Some of these birds have died from the deadly H5N2 avian influenza. Although this avian flu poses little risk to people, it is highly contagious to domestic poultry. To prevent the disease’s spread, the remaining birds were destroyed. Infected wild duck contact is suspected to have caused the outbreak.
Meanwhile, scientists are working to determine if the Tri-Cities outbreak was caused by the same H5N2 virus that was responsible for an outbreak in southwest British Columbia in December that resulted nearly 250,000 chickens and turkeys being culled. Although it’s the same strain, authorities won’t know if it’s the same virus without genetic testing, said a spokesman for the Washington Department of Agriculture (WDA).
Within two days, avian flu had killed 50 to 60 birds in a large backyard flock in Benton County. A second backyard flock received ducks from the first operation before the infection was discovered, spreading the virus.
The disease is transmitted through contact with feces from infected birds. Waterfowl can carry the disease but may not get sick themselves. Authorities are concerned this is one way the virus is spreading.
Federal researchers worked with hunters last week at the McNary National Wildlife Refuge east of the Tri-Cities testing geese and ducks for avian flu.
After a northern pintail duck in Whatcom County tested positive for H5N2 avian influenza in December, earlier testing of wild birds had focused on Western Washington. The H5N2 strain contains gene segments both from a deadly Eurasian avian flu and avian flu more typically found in North America. The detection in the pintail duck was the first time the H5N2 strain had been discovered in Washington, and the Tri-Cities outbreak was the first detection in the state’s domestic poultry, the WDA spokesman said.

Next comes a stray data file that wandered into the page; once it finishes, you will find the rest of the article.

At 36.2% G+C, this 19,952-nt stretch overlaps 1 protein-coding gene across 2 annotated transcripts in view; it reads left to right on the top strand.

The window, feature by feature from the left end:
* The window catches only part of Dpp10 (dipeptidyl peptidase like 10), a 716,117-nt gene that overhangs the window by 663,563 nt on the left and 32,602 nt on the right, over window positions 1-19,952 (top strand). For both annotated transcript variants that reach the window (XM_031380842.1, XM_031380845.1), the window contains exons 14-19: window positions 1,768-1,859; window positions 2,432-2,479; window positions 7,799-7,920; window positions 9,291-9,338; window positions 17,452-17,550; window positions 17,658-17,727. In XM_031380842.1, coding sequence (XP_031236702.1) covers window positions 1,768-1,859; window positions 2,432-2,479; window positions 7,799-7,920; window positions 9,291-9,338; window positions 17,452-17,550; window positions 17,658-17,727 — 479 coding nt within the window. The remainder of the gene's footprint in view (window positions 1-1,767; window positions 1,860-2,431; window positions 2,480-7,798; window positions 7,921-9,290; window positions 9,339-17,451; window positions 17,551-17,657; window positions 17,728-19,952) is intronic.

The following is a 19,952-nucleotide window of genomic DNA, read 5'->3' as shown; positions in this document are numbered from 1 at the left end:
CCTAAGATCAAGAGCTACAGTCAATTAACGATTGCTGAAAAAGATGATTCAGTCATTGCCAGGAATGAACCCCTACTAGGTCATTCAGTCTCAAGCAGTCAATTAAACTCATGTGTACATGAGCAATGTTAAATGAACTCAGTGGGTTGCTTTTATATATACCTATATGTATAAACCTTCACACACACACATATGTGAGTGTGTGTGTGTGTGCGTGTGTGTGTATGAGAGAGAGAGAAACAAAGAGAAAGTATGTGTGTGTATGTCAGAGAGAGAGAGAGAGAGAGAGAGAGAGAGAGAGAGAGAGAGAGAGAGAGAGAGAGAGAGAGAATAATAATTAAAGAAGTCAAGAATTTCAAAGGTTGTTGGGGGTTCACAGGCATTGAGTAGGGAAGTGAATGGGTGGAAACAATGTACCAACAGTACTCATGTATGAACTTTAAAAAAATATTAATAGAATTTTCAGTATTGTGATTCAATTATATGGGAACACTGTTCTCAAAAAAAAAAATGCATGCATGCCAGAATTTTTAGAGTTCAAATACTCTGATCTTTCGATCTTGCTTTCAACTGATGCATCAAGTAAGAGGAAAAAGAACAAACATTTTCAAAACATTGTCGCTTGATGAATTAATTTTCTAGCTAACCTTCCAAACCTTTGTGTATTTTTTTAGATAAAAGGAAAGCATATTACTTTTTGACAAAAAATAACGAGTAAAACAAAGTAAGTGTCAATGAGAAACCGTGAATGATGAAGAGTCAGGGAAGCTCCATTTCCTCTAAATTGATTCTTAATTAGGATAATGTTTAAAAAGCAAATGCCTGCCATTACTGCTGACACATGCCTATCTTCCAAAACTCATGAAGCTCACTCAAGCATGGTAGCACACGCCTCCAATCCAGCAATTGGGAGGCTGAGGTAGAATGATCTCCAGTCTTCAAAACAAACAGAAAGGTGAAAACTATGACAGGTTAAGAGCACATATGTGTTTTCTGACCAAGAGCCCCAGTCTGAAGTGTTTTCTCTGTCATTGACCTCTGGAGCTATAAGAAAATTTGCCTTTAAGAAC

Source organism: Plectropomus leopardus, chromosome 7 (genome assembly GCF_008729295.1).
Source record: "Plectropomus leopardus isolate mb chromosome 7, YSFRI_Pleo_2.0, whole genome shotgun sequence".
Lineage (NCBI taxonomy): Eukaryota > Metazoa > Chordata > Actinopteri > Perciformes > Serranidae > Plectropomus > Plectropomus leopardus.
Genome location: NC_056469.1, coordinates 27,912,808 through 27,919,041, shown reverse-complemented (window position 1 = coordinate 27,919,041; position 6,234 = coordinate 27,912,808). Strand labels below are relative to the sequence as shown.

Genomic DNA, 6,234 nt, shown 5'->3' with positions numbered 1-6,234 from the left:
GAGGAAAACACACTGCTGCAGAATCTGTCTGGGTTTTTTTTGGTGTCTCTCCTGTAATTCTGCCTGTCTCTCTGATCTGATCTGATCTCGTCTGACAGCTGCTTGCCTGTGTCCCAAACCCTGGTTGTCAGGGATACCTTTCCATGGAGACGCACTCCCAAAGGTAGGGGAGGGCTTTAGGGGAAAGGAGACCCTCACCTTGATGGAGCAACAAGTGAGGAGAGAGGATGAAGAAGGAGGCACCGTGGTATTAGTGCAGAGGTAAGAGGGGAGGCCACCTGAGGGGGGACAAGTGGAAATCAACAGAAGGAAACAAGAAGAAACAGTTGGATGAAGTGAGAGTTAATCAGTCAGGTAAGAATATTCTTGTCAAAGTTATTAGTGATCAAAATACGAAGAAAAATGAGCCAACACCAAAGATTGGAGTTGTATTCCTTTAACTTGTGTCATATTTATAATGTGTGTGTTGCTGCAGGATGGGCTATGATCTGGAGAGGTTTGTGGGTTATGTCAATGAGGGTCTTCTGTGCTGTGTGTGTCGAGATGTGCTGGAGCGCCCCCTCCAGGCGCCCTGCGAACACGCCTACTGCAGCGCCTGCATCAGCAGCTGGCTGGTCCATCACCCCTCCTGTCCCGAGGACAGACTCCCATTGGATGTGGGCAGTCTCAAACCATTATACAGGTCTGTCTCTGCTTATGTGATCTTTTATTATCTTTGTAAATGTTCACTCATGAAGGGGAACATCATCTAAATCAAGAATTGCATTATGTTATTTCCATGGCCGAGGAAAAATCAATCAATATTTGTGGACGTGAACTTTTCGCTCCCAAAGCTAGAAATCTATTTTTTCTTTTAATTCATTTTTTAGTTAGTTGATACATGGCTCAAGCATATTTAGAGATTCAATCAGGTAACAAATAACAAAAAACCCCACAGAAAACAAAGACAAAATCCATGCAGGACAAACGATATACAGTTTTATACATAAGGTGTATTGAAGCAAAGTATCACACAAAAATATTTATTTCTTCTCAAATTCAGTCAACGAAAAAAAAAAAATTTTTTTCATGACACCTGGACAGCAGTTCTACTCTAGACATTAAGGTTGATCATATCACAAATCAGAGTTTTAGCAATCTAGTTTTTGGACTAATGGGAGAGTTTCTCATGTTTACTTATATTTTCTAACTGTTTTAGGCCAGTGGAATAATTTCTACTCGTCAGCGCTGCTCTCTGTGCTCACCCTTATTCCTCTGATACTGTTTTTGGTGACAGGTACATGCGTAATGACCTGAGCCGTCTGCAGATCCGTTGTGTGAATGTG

As a result, a quarantine of at least 240 days for a 20-mile zone around the Tri-Cities properties with the infected flocks was quickly ordered by the state Department of Agriculture. This prohibits the movement of eggs, poultry and other poultry products outside of the quarantine zone. More testing of domestic flocks is planned for that area.
Last week, the Canadian government banned bird, raw poultry and poultry-products imports from Washington and Oregon. In addition to the Tri-Cities outbreak, a different avian flu virus was discovered last month in a backyard flock in southern Oregon. Officials insist there is no public health threat as avian flu does not affect meat or eggs; they remain safe to eat.
But concerns remain about wild birds spreading the virus. Given the growing popularity of raising backyard chickens, the recent outbreak is something small producers and hobby farmers should be aware of. The Department of Agriculture recommends poultry owners limit visits by outsiders to their chicken coops, or use a disinfectant on visitors’ boots, to reduce the risk of spreading infection.
As a result of these detections, some countries, including China, have placed a ban on imports of US poultry and egg products. But last December, the US Department Agriculture addressed these finds in an attempt to prevent concerned trading partners from overreacting.
“USDA is in communication with trading partners to provide more information on the detections of avian influenza in Oregon and Washington State,” the agency said in a statement. “We are also sharing information on our strong surveillance for avian influenza, which has not detected highly pathogenic avian influenza in any commercial US poultry. We will press trading partners in the coming days to bring their import restrictions in line with OIE [World Organizait9on for Animal Health] guidelines and the information we have provided them.”